There are a lot of good people in this world, generous, selfless, understanding individuals. Then there's everyone else.

Saturday was hot, possibly well over 90 degrees. I was on my way to the first of two days playing at a zoo with my Italian band. My dad, recovering from cataract surgery, was along for the ride only, since he can't read the music, can't drive, and can't play without risking too much exertion. We had to detour to pick up our band leader and his son, since neither of the former Brooklyn natives can drive. The son actually owns a minivan he inherited from an ex-girlfriend after her suicide, and I keep pushing him to learn how to drive it since he(or more likely his parents) are paying insurance anyway and a car is a necessity on Long Island. “I drive up and down the driveway,” he says.

We met them at a train station and were soon on our way, making remarkably good time with little traffic. At some point I noticed the son had stopped talking and realized he'd fallen asleep, something he often does when I'm driving to a job. It must be nice to have a chauffeur. He actually sounded a little annoyed after we crossed a bridge and his dad woke him up to help read the directions. “I am now,” he responded to an inquiry about his state of consciousness.

The directions had a few extra turns in them which I ignored after researching the area online on my own the night before. We found the parking lot, which the directions had designated as “free”, but were stopped by a girl asking for a five dollar fee. That's actually reasonable, but we were told to expect free parking and weren't patrons; we were working. She directed us to another kid further down when we told her “we're the band.” This kid nodded as we explained, then replied, “Well that's nice, if you folks are volunteering here today or whatever, but you'll have to look for a spot outside since we need this lot for paying customers.” I told the band leader's son there was no way we were going to find parking on the street in that neighborhood and told him to pay the man. He'd just have to get reimbursed by the people who hired us.

Times have changed. I'm young, but not so young that I don't remember what feasts used to be like for a band. Sure you were getting paid, but vendors were always happy to give the band food and drink in exchange for song requests. Maybe as tastes change, some feel our music drives people away. It's tough sometimes to see little kids holding their ears, but the ones who boast that they're playing the same instrument in school or ask to hit one of the drums make up for the others. Maybe with the economy, they can't afford to spare a bottle of water to a thirsty musician. That sort of hospitality or sympathy seems to be dying, at least in New York. Last Summer we played a job in Pennsylvania, and when we were done they brought us to an air conditioned room in a church annex and fed us a homecooked Italian meal from a lady we all wanted to adopt as our grandmother. It's nice to be appreciated.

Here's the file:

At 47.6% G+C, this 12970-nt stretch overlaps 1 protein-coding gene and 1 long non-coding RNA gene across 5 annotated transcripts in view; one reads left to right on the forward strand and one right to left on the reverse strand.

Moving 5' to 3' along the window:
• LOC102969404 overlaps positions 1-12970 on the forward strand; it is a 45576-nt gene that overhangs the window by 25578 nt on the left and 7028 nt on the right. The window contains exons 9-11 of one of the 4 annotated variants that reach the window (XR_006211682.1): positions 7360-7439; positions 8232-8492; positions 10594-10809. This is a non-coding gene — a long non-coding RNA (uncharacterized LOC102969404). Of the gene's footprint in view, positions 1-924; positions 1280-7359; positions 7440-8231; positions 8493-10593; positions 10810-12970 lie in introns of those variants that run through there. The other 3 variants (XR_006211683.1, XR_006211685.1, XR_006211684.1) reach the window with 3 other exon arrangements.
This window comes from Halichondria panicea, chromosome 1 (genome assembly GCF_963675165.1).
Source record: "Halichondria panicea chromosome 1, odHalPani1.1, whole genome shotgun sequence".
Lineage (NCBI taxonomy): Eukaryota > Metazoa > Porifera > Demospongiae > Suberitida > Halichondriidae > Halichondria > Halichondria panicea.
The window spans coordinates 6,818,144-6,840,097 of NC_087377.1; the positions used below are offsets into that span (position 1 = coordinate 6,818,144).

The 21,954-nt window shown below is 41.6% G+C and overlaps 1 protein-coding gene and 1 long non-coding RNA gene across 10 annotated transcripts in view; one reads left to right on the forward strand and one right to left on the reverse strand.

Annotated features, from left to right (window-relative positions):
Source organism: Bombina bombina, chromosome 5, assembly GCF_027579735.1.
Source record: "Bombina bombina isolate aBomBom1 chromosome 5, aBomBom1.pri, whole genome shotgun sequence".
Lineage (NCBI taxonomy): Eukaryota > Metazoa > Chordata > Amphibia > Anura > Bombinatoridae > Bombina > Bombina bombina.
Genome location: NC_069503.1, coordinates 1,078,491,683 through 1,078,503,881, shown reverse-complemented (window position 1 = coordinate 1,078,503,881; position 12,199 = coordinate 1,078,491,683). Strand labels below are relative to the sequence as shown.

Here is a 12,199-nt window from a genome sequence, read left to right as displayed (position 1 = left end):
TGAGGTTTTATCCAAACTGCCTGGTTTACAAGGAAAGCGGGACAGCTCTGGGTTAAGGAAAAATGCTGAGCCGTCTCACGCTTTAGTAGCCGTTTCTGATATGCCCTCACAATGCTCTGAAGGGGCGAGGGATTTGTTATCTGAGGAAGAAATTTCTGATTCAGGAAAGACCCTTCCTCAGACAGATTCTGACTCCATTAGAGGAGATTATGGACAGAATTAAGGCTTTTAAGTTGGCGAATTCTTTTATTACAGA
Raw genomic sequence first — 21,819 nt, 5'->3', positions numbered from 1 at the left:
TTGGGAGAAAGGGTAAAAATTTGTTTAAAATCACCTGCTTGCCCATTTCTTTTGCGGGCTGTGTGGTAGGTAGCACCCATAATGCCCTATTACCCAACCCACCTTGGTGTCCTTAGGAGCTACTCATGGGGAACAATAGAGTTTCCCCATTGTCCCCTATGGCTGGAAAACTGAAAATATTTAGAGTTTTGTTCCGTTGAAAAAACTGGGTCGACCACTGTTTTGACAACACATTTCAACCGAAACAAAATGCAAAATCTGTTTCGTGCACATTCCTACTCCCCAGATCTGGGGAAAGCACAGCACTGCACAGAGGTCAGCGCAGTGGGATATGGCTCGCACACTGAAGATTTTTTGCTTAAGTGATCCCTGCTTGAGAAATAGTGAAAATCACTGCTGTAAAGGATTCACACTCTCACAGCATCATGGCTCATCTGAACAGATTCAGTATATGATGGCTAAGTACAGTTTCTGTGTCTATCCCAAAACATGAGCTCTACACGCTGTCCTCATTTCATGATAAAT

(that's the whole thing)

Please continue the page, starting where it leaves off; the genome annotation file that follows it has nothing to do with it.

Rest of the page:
We were told to roam the grounds for three hours playing our songs, stopping for only one specific ceremony at a tent where we played the Italian and American national anthems. Our band leader had to wave his hands to get people to stand up. More than one zoo worker asked us not to play near the ponies, for fear they'd be startled and throw a kid or two. We obliged, but about an hour later another woman in a zoo shirt approached us in an accusing tone. “I just got a complaint that you were playing by the ponies! You can NOT play in that outer walkway!” After being warned earlier, we'd only played one quiet tune at the request of some guys playing bocce ball. We were what we thought was a decent distance away from the pony enclosure, but apparently someone had complained to this woman who was now attacking us. It's rare to be hired then told “please don't play”.

The car, of course, was stiflingly hot when we finished for the day. I rolled down the windows and blasted the air conditioning, then proceeded to put my dad's eye drops in. We climbed in the car and I rolled up the windows, moving the AC back down a few notches. “Oh...could you put that back up the way it was?” asked the band leader's son, who then directed two of the vents toward him. I guess paying five bucks for parking entitled him to first class travel, though it was probably in our best interests that he didn't sweat all over my dad's car.

One down, one to go before this weekend is over. I'm not looking forward to Sunday evening traffic, to people cutting in without waving or cheating by riding the shoulder. There were plenty of good attitudes, from the band leader's appreciation to various people in the zoo applauding our efforts. It's hard sometimes not to let the selfish or unsympathetic attitudes darken a day though, but ultimately I find some of those attitudes to be a mystery more than anything else. Sometimes, I just don't understand some people.


Blogger b13 said...

Get a GPS... after a day of figuring it out in Cali, I was sold. I'll be getting one real soon.

6/08/2008 1:22 AM  
Blogger MCF said...

ell, since I basically ignored their directions and went by what I'd memorized on GoogleMaps the night before, GPS wouldn't have mattered. Directions are easy; people are difficult.

Now if there's a GPS that will drive the car FOR me, then we'll talk.

6/08/2008 9:34 AM  
Blogger Ali said...

yeah people can be crappy. :(

6/12/2008 4:21 PM  

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